February 16

This show begins with a couple songs about men and women.
Somehow I got into a Latin groove, which fades in and out throughout the show. I think the song by Gaby Kerpel is a highlight along those lines. There’s a creepy “two-way Larry” featuring the Texas Tornadoes, which was requested by Ms. Sarah Barbrow. What happens with a Cuban percussive group covers Mozart? You can find out by listening.
It might not surprise you to learn that today’s program contains a couple showtunes.
Duels? We’ve got those, too. Dueling spoons and dueling tubas. Who wins??? Laughing giraffes. That’s who.

Who doesn’t win? Charles Manson.
I got a complaint today, for playing a song by Charles Manson at the end of the show. The man who called in was composed and polite, but obviously upset. He thought it was inappropriate to play something by a maniac with so much blood on his hands. I appreciated the complaint, and it’s helpful for listeners to provide feedback about WCBN’s programming.

I don’t agree, though. Of course, my intent was not to make anyone upset. I emphasized to the caller and emphasize to you, reader, that neither WCBN nor I advocate the philosophy and actions of Charles Manson. I admit that I was flippant about Manson on the air, but I was interested in hearing Manson’s album–I recently learned that Henry Rollins was in contact with Manson while Manson was in jail, and Manson was sending Rollins material that he wanted to release as an album. Rollins was all for pressing Manson’s album until his female bass player started getting anonymous death threats from anti-Mansonites. Manson was not pleased when Rollins was forced to back out of their plans. Incidentally, the notes on the album we have at the station made a tenuous link between Manson approaching publicists and death threats to the publicists who refused to record Manson’s albums. I just think that’s interesting. It’s history. Is the context of a radio show so different from showing other pieces of Manson’s history in a documentary or publishing Hitler’s Mein Kampf?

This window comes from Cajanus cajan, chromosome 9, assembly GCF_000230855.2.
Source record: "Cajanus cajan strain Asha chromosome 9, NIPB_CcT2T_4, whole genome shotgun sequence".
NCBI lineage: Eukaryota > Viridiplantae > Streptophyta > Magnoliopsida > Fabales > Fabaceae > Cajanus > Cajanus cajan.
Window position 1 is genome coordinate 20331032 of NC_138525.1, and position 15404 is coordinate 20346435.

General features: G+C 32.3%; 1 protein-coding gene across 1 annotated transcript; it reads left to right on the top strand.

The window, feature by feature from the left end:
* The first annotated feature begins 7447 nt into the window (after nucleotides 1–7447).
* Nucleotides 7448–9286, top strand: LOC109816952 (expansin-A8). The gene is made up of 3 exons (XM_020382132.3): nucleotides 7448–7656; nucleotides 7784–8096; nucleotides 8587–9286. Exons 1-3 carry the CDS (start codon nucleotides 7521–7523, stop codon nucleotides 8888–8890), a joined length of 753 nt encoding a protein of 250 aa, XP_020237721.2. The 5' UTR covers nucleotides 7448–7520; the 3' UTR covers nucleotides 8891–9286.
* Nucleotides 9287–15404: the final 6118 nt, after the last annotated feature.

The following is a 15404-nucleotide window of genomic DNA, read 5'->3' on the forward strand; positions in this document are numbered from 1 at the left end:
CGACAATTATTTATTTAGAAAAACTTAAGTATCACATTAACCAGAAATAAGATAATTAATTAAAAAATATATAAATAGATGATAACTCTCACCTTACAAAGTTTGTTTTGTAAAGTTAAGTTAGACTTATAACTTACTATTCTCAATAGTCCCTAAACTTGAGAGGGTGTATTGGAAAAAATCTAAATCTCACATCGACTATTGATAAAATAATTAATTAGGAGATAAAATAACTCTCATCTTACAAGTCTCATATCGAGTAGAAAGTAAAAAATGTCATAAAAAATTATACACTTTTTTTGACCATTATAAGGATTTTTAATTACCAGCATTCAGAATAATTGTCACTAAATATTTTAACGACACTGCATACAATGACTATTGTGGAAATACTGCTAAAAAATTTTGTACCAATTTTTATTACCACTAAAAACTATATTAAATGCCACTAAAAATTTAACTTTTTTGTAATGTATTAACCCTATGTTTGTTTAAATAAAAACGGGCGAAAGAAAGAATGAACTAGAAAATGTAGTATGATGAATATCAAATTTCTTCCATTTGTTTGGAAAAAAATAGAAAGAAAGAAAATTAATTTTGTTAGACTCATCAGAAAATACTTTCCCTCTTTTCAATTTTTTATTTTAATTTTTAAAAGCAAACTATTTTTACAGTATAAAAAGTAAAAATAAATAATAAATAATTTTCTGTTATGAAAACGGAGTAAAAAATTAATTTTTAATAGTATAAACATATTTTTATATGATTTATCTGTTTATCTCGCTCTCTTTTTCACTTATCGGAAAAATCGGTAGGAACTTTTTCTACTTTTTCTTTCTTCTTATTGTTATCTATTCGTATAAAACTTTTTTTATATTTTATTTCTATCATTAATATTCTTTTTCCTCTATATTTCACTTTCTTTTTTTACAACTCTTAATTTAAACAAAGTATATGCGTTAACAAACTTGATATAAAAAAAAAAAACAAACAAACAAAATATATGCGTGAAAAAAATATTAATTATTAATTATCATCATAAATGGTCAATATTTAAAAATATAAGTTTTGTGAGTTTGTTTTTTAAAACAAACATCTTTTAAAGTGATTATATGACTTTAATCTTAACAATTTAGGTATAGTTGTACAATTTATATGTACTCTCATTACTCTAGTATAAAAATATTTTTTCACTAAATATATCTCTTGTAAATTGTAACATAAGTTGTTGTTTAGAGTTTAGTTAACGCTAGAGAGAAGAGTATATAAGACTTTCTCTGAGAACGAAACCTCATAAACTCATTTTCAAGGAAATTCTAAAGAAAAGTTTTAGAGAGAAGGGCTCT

Having said all that, I did think it was humorous that Manson was singing about a garbage dump. I was amused by Charles Manson transitioning into the gospel music that DJ Matt Endahl features at the start of Doomsday Radio, the show that follows Break Your Radio. I also think it’s interesting that you’d never know it was Manson singing about a garbage dump unless you were told. And that you wouldn’t be able to predict that Manson was a crazy, murderous maniac by listening to the album (he’s got another track called “Don’t do anything illegal”).

I’m curious about what you think, so leave a comment if you have a minute.

(2 hours)
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